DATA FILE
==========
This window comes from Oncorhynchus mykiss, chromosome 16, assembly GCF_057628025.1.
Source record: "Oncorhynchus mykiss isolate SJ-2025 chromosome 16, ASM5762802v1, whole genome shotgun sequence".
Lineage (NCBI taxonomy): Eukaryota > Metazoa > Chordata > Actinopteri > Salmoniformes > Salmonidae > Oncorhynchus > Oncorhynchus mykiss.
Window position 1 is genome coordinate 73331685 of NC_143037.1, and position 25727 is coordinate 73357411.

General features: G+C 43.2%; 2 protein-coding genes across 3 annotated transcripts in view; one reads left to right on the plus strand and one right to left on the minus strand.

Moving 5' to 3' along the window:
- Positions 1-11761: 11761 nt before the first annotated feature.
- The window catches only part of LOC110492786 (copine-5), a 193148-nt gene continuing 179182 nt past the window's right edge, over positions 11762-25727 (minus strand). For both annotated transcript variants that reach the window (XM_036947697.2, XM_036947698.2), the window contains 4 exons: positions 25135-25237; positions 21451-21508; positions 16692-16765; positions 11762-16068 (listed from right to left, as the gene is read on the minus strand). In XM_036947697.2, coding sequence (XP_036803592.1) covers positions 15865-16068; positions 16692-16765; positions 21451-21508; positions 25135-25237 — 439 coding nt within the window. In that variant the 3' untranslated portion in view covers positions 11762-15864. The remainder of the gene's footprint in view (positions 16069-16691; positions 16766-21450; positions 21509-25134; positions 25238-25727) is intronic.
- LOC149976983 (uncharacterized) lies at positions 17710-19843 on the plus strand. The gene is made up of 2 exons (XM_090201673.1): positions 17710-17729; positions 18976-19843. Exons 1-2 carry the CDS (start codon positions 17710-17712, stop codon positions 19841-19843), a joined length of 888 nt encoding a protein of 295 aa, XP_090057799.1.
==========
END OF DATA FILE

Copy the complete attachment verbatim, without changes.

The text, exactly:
This window comes from Oncorhynchus mykiss, chromosome 16, assembly GCF_057628025.1.
Source record: "Oncorhynchus mykiss isolate SJ-2025 chromosome 16, ASM5762802v1, whole genome shotgun sequence".
Lineage (NCBI taxonomy): Eukaryota > Metazoa > Chordata > Actinopteri > Salmoniformes > Salmonidae > Oncorhynchus > Oncorhynchus mykiss.
Window position 1 is genome coordinate 73331685 of NC_143037.1, and position 25727 is coordinate 73357411.

General features: G+C 43.2%; 2 protein-coding genes across 3 annotated transcripts in view; one reads left to right on the plus strand and one right to left on the minus strand.

Moving 5' to 3' along the window:
- Positions 1-11761: 11761 nt before the first annotated feature.
- The window catches only part of LOC110492786 (copine-5), a 193148-nt gene continuing 179182 nt past the window's right edge, over positions 11762-25727 (minus strand). For both annotated transcript variants that reach the window (XM_036947697.2, XM_036947698.2), the window contains 4 exons: positions 25135-25237; positions 21451-21508; positions 16692-16765; positions 11762-16068 (listed from right to left, as the gene is read on the minus strand). In XM_036947697.2, coding sequence (XP_036803592.1) covers positions 15865-16068; positions 16692-16765; positions 21451-21508; positions 25135-25237 — 439 coding nt within the window. In that variant the 3' untranslated portion in view covers positions 11762-15864. The remainder of the gene's footprint in view (positions 16069-16691; positions 16766-21450; positions 21509-25134; positions 25238-25727) is intronic.
- LOC149976983 (uncharacterized) lies at positions 17710-19843 on the plus strand. The gene is made up of 2 exons (XM_090201673.1): positions 17710-17729; positions 18976-19843. Exons 1-2 carry the CDS (start codon positions 17710-17712, stop codon positions 19841-19843), a joined length of 888 nt encoding a protein of 295 aa, XP_090057799.1.